SAN ANTONIO — For four years, West Side residents have dreamed of building a towering monument to Hispanic military veterans as a way of paying them back for being underappreciated by history.
The proposed Hispanic Veterans Monument at Elmendorf Lake Park could become part of the ecosystem restoration planned there. But with an estimated construction cost of $2.25 million dependent on donations, the project also known as La Ofrenda (The Offering) has been slow-moving and faces challenges including public scrutiny.
Professionally prepared designs, which call for a 140-foot-tall tower laden with symbols including giant dog tags and Aztec eagles, must go through the city’s public art review process. Still, proponents gained momentum this month with a key endorsement from the Bexar County Commissioners Court.
The decades-old notion of honoring Hispanic veterans reignited in 2008 when the PBS documentary “The War,” by Ken Burns, largely excluded their contributions in World War II.
“This omission really was quite disappointing and really did serve as the catalyst for this monument,” said retired Marine Capt. Queta Marquez. She’s a leading advocate for the project that her mother, former council member Lourdes Galvan, instigated after Burns’ snub.
“It’s an offering from the perspective of the Hispanic community, to honor all veterans. It’s not racist. It’s not just about Hispanics,” Galvan said last week.
Since 2008, proponents have worked with artists, designers, engineers, construction experts and others to develop the plans for the steel structure that would sit partly on the lake’s main island and partly in water.
Adorning the tower would be three stainless steel eagles perched on moons, representing vigilance and the Aztec deity Huitzilopochtli. Atop the monument, inspired by nine-step Mayan pyramids, would be a medalla, with tentative designs showing Our Lady of Guadalupe and St. Michael on its two sides. The 6-by-12-foot dog tags would bear the names of the five service branches.
Project artist Jesse Trevino, a Vietnam veteran who lost an arm in combat, is beloved for his large public works, including the 93-foot-tall “Spirit of Healing” on Christus Santa Rosa downtown and the 40-foot-tall “La Veladora” at the Guadalupe Cultural Arts Center.
The structure would be about 50 feet shorter than the West Side’s tallest landmark, the nearby chapel at Our Lady of the Lake University. Features could change as the plan advances, said Gabriel Velasquez, vice chair of the Avenida Guadalupe Association who assisted in the design. In the meantime, the task for advocates is capitalizing on growing support in the community.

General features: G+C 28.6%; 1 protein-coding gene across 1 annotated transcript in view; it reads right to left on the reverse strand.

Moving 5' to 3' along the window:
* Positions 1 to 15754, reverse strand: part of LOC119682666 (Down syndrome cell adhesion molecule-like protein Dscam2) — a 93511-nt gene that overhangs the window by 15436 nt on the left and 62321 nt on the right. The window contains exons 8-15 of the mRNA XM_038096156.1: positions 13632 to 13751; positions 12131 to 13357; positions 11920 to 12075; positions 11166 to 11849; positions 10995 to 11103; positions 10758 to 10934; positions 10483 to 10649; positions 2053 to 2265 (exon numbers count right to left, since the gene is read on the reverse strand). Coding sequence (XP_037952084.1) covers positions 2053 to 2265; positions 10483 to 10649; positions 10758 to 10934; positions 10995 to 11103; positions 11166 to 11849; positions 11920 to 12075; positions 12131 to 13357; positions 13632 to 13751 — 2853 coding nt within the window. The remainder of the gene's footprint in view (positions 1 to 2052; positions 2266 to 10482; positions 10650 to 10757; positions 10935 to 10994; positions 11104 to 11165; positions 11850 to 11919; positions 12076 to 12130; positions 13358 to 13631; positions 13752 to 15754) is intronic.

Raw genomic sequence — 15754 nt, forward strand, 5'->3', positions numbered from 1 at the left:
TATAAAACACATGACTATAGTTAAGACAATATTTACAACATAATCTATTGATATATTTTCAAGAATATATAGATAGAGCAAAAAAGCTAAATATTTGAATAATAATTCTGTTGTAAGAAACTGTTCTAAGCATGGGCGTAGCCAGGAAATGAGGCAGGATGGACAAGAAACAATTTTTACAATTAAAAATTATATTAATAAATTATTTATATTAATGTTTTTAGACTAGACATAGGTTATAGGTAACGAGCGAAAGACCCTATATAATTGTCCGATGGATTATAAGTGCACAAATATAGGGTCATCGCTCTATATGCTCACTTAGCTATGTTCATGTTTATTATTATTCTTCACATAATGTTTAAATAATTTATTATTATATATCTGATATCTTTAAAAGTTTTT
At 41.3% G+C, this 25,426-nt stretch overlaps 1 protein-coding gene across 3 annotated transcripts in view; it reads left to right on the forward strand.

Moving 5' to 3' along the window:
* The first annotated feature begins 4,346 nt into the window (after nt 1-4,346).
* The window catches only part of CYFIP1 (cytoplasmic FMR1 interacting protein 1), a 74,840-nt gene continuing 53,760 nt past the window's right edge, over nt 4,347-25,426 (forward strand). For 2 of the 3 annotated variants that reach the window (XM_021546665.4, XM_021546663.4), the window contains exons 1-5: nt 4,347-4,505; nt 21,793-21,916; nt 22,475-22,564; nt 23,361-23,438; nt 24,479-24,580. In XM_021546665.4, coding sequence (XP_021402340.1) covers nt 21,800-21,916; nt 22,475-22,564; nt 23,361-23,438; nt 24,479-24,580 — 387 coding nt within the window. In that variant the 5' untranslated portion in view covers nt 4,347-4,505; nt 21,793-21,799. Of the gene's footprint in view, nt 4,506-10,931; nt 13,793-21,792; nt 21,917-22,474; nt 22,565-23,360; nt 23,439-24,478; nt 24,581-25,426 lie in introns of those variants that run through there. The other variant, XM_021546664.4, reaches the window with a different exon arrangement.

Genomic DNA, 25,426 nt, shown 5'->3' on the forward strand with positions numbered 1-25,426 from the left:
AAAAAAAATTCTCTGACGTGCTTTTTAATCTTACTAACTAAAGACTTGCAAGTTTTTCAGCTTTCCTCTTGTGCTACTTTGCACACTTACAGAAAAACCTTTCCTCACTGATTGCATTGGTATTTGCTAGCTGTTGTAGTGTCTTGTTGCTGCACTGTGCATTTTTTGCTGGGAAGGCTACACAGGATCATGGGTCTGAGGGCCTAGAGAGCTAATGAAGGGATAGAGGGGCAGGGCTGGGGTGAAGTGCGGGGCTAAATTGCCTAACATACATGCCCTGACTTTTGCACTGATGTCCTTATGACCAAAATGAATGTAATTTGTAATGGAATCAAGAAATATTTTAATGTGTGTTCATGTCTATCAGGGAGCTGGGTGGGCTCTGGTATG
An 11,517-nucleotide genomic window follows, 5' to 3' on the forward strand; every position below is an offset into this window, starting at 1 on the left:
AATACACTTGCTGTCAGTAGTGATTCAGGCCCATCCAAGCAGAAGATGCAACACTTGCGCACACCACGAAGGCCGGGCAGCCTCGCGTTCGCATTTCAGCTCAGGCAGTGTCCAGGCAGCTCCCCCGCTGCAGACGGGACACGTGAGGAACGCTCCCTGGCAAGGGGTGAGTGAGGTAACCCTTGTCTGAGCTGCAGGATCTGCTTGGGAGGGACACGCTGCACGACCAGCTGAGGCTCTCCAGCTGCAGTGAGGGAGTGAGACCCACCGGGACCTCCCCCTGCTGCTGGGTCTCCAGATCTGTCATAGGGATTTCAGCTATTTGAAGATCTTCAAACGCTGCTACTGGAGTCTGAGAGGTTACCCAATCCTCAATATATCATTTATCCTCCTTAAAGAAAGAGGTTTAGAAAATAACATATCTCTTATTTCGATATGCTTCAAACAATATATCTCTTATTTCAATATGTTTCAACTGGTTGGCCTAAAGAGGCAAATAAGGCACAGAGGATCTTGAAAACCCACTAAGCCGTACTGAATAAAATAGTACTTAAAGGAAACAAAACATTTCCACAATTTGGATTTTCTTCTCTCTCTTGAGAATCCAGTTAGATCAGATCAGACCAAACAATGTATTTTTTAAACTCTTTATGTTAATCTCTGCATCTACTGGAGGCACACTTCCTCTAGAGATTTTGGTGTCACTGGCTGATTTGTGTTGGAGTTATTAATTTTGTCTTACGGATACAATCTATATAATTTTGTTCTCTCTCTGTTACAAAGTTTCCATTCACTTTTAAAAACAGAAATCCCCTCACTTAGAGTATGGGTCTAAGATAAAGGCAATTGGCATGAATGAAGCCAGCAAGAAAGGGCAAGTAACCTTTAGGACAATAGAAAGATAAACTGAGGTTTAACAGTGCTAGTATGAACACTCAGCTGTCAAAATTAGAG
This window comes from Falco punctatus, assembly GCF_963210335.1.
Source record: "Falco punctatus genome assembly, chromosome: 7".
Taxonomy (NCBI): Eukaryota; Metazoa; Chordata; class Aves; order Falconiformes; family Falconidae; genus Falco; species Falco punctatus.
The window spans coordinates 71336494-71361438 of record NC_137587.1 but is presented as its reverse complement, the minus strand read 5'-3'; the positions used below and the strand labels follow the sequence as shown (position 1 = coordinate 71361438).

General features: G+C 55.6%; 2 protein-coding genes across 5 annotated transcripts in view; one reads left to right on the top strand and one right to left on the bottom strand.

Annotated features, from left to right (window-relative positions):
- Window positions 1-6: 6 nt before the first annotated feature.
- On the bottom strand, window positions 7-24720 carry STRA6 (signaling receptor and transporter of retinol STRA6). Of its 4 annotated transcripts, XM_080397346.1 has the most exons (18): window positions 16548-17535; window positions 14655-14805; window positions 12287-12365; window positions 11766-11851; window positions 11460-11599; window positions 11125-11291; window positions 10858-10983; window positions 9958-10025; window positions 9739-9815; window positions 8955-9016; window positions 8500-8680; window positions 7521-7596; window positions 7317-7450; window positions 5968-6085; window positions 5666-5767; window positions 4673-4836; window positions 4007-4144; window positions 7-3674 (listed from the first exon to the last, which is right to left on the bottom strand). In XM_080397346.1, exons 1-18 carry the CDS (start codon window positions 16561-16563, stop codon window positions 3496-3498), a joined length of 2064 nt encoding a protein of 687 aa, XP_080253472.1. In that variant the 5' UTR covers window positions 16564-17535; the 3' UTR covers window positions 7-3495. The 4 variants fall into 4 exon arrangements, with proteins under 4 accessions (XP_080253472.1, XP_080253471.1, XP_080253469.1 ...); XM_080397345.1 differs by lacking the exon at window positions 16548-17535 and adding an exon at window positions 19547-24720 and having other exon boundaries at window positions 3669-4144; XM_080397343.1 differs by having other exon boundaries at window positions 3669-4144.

“They’re committed to making it happen. Now we have to deal with the realities — there’s not a millionaire on the table,” Velasquez said. “It’s a tough process.”
Window of opportunity
Even so, proponents see a window of opportunity. For decades, residents have pleaded for Elmendorf park upgrades, contrasting it to the more-enhanced Woodlawn Lake Park. Residents also have been asking for a prominent monument or sculpture to be part of the park’s redesign.
Now the county, city, San Antonio River Authority and other entities are beginning a makeover of the park and Apache Creek.
On Aug. 7, Marquez told the Commissioners Court that she and others are mustering new support for the monument. “We’ve made some significant progress. We’re ready to continue this forward momentum,” she said.
Launched with a city grant of $50,000, the ad-hoc effort has benefitted from donated services of artists, engineers, marketing experts and others, she said.
“Veterans of Hispanic descent have a long and illustrious history of military service, from the American Revolution all the way through the current war in Afghanistan ... This would serve as the place for remembrance for those veterans,” Marquez said.
Commissioners approved a resolution supporting the proposed design and location. Precinct 2 Commissioner Paul Elizondo called it a “good idea that’s had several lives.”
“The resolution we passed is designed to give them impetus ... That’ll help them to raise money, not just here and not just on the West Side,” Elizondo said.
Even with prominent backers, the monument must go through a public review process because it would be in a city park, said Felix Padron, director of the city’s Office of Cultural Affairs.
“They do need to go through that process before it gets implemented,” he said.
Galvan and Velasquez said they got a “thumbs up” in a 2008 meeting, when several city officials encouraged them to proceed with designs and planning. Before then, they took encouragement from the fact that Padron had touted the project as “futuristic,” a “modern sculpture of cultural and national significance,” and “a catalyst for future art in the Southwest United States.”
Velasquez said he looks forward to the public art review process, though timing wasn’t specified. The focus now is converting community interest into financial backing.
Without offering details, Velasquez said fundraising for the project is “progressing ... you don’t just go out and raise $2 million. It takes good energy directed in a good direction, and the end result is a confidence builder.
“The real question is, are we a city of doers or a city of bureaucrats?”